Dr. Leslie Uhazy, Antelope Valley College dean of Mathematics and Sciences, was selected for the Air Force Material Command Community Liaison Program in the fall of 2004.
He attended his first CLP meeting in San Antonio, Texas, at Brooks City-Base with then AFMC commander Gen. Gregory Martin.
“I joined the Community Liaison Program because of my sense of civic responsibility and my love of airplanes,” said Uhazy.
As a community liaison, Uhazy has the opportunity to meet with the 412th Test Wing commander several times a year, and when possible, with the AFMC command staff at Wright-Patterson Air Force Base, Ohio. These meetings allow Uhazy and Air Force leadership an opportunity to exchange information and ideas. Then, he can bring what he has learned back to his students, colleagues and other local community members.
During the planning phase of the current Air Force Test Center construct within AFMC, former commander Gen. Donald Hoffman and current boss Gen. Janet Wolfenbarger, shared the operational efficiencies and cost effectiveness linked to the new centers with the community liaisons. Uhazy was able to present that information to the Edwards Community Alliance, Edwards AFB Civilian-Military Support Group, the Mathematics, Science, Engineering, and Technology Consortium and the AVC Administrative Council.
In 2011, Uhazy partnered with community liaisons from Arnold AFB, Tenn., and Robbins AFB, Ga., to speak at the Association of Defense Communities Winter Forum in San Antonio. Their topic was AFMC Community Liaison Program education and workforce development, posing the question, “Is your defense community partnering and prepared?”
As an educator, Uhazy takes every opportunity to tell students about the “exciting information” he’s learned during Air Force briefings. He tells them about cyberspace security, hypersonic flight, micro-unmanned aerial vehicles and more.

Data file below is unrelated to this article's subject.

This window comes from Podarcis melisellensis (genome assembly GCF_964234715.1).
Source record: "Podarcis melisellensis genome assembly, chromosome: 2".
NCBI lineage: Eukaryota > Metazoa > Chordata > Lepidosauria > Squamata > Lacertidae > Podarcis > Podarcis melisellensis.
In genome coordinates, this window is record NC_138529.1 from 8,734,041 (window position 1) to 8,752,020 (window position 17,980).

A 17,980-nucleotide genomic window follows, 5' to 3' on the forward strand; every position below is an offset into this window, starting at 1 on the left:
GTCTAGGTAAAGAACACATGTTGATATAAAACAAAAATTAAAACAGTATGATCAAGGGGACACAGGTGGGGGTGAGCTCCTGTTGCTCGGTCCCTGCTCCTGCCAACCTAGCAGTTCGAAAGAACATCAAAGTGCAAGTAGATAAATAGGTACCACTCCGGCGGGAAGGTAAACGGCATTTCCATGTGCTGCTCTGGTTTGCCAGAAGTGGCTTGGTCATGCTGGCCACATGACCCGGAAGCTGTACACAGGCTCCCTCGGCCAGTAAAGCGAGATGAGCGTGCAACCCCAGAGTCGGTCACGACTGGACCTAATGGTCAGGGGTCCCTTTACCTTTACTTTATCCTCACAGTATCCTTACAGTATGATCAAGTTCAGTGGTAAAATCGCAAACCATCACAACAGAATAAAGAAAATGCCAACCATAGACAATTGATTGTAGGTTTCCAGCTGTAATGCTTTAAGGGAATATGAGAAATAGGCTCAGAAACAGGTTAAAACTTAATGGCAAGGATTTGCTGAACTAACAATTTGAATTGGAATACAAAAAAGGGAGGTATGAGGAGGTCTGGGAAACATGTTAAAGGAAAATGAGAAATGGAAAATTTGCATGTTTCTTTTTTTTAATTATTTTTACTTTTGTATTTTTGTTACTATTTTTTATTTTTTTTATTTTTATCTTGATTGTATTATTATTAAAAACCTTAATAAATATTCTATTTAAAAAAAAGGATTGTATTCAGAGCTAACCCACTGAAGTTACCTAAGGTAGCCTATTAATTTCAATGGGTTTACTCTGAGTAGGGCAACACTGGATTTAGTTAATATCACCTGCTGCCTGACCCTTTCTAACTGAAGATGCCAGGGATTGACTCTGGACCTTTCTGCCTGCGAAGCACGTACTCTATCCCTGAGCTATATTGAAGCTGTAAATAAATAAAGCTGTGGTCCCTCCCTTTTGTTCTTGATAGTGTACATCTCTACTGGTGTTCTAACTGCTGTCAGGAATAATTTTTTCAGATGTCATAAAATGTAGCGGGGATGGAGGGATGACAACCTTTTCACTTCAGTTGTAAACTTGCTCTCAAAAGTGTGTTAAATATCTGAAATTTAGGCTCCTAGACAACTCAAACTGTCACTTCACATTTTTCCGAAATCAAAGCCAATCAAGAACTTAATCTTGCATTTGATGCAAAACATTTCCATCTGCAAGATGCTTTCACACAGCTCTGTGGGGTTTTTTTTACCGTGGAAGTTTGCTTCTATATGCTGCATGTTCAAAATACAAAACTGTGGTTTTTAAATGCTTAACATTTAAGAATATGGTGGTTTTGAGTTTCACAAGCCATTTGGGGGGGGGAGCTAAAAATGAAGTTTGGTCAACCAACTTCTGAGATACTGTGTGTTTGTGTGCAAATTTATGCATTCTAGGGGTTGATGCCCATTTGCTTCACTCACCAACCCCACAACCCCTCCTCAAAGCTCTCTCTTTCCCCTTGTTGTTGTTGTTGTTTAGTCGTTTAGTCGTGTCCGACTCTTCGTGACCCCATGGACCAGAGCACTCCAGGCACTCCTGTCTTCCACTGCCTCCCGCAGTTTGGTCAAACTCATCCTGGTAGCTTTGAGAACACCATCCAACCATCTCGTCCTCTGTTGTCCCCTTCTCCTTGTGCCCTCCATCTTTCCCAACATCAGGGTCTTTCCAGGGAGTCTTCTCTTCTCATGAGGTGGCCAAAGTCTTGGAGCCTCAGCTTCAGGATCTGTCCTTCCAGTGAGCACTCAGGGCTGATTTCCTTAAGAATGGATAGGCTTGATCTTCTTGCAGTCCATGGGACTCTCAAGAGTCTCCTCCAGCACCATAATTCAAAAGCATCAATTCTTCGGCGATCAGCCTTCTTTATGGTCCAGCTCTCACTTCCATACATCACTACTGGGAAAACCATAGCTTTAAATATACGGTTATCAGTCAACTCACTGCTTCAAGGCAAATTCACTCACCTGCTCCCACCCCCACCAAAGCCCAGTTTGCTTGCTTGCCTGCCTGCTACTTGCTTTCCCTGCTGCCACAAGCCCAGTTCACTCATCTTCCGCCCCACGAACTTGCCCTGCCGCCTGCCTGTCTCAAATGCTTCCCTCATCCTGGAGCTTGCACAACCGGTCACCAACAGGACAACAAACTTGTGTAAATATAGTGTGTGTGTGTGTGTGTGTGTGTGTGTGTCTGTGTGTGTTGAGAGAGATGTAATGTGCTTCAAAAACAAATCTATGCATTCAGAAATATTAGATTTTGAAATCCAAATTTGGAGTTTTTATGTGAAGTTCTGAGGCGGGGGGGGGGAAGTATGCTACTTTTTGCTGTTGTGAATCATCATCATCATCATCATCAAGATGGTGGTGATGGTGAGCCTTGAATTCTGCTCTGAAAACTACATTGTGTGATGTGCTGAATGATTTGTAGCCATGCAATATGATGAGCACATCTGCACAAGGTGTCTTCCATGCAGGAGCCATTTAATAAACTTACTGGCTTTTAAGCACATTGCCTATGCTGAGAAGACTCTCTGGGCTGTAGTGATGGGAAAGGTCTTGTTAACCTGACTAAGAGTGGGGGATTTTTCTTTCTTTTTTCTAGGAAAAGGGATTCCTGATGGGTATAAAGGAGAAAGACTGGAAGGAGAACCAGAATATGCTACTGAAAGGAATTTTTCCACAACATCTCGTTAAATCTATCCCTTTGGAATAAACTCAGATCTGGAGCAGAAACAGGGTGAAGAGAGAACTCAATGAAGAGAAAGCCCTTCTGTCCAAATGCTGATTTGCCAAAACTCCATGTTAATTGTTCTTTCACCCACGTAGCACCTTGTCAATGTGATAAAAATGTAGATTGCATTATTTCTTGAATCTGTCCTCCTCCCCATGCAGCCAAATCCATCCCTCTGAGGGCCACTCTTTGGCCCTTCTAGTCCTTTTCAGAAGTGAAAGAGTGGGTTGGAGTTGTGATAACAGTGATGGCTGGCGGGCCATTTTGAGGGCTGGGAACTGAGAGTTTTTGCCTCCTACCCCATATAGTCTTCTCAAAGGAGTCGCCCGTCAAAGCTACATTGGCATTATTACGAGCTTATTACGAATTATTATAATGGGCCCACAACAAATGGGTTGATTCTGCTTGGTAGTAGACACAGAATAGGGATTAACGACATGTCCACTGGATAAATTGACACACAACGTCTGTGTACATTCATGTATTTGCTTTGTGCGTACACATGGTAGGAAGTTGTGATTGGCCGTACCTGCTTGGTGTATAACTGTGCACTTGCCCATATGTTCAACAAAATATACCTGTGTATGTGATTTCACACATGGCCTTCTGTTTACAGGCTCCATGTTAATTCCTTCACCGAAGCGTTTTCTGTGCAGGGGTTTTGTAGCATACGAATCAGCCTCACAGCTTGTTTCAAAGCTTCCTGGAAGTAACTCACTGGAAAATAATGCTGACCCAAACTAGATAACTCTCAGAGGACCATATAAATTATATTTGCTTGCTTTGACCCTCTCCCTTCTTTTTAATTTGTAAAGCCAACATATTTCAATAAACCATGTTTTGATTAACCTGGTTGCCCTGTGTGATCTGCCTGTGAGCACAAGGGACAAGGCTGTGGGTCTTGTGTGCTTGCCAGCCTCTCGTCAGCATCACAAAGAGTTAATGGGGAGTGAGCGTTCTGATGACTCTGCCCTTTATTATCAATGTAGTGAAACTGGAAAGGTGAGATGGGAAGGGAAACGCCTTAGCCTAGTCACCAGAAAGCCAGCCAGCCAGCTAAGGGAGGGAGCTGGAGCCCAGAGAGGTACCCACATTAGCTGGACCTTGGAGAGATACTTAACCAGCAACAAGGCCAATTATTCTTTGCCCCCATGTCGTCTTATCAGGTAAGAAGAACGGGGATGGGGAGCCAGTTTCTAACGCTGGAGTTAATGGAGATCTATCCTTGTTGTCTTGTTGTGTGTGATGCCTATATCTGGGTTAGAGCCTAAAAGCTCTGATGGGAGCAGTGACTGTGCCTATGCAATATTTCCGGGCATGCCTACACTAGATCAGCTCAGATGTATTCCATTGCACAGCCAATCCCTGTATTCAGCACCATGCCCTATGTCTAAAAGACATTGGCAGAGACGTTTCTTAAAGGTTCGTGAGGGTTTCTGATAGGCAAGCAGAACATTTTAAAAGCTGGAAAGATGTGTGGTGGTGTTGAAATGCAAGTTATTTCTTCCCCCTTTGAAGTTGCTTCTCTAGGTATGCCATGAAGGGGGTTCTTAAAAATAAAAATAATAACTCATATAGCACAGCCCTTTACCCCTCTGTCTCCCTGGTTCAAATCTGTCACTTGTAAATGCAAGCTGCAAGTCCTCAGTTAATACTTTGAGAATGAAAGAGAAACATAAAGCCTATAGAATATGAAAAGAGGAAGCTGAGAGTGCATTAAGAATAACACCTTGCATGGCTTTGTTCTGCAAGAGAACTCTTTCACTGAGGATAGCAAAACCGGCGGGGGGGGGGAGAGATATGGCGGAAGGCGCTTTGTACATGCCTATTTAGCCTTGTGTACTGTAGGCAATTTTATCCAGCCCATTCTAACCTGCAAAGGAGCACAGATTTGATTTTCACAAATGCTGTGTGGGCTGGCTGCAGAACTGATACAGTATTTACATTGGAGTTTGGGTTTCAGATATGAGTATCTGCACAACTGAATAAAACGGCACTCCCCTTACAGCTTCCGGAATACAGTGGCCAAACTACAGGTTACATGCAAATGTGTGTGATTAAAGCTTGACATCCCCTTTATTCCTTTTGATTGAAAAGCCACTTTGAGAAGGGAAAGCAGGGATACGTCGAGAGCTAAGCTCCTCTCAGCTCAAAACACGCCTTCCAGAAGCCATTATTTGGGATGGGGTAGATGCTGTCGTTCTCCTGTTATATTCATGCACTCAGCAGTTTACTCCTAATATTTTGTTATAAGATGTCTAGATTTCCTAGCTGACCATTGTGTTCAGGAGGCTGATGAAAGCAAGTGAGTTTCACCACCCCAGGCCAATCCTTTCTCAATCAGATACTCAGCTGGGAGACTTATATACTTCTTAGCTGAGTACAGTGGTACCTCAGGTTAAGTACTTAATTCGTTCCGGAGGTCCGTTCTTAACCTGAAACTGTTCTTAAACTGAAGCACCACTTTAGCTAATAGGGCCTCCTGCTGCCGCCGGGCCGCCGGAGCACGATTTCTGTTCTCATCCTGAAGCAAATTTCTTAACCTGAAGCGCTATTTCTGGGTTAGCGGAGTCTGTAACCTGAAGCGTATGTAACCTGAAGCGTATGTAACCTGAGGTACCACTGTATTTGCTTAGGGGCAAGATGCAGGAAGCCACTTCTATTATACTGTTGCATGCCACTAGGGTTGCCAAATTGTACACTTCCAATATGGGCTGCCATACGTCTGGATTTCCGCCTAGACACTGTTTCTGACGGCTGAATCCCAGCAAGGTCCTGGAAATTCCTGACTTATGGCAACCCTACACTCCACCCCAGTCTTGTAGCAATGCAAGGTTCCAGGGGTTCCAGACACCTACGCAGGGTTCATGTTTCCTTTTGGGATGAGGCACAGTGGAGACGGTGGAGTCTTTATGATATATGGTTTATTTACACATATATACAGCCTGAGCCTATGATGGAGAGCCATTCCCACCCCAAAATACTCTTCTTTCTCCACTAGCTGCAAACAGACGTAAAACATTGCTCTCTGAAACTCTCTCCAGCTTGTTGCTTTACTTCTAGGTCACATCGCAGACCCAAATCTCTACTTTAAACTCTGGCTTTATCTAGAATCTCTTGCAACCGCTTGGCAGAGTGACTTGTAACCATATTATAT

Uhazy has been interested in aviation since his childhood. He was raised near a Royal Canadian Air Force base and a municipal airport in Edmonton, Alberta. He remembers watching the transition from propeller driven aircraft to jet powered as he grew up.
“With the building of the DEW Line (the early warning radar system across the Arctic) and the Korean War, every type of aircraft imaginable came through Edmonton heading to the north,” he recalled. “I have memories of standing by the pencil sharpener and looking out the second story window of my grade school and watching aircraft take-off and land.”
Uhazy and his family moved to the Antelope Valley 27 years ago when he accepted an instructional position in microbiology with Antelope Valley College.
“As a new resident of the Antelope Valley everyday brought an aircraft sighting; the SR-71, B-1, MC-130, C-5, F-16, F-22 or the B-2. It was fantastic.”
The community liaison program gave him a chance to become “more informed and better citizen of my adopted country.”
He has seen changes in command leadership and visited a number of AFMC bases and the Air Force Academy. He has attended multiple technical and informational briefings and attended the National Security Forum (Air University), learning about the strategic mission of AFMC and the U.S. Air Force.
“I have become aware of my responsibilities as a citizen, for I am part of this strategy,” admitted Uhazy. “The AFMC Community Liaison Program has provided me with experiences and knowledge that enables me to speak with some confidence to my colleagues and other members of our community about issues that might appear in the press and are related to AFMC, Edwards AFB and the Air Force.”
Before accepting his slot in the CLP, he served as the Rosamond representative on the Edwards Environmental Restoration Advisory Board. He was also one the founders of MSET, an educational organization dedicated to Science, Technology, Education and Mathematics education and the development of “home grown” engineers and scientists for Edwards and the industry of the greater Aerospace Valley.
One of the messages Uhazy has brought back from AFMC, is the need for skilled scientists and engineers. In response to this need, he has worked with the MSET Consortium and the AV East Kern STEM Network to bring opportunities in these fields to students. One of those local opportunities is the California State University Long Beach-AV Engineering Program in electrical and mechanical engineering, where classes are taught at the Lancaster University Center.
“The tremendous assistance of the U.S. Air Force and, in particular, the Air Force Research Laboratory, amongst many others, has to be acknowledged. Graduates, “home grown,” from this program have been employed at the test center and local aerospace companies.”
Editor’s note: From time to time, Edwards Public Affairs will be highlighting local AFMC Community Liaison volunteers along with participants in Edwards AFB’s Honorary Commander Program.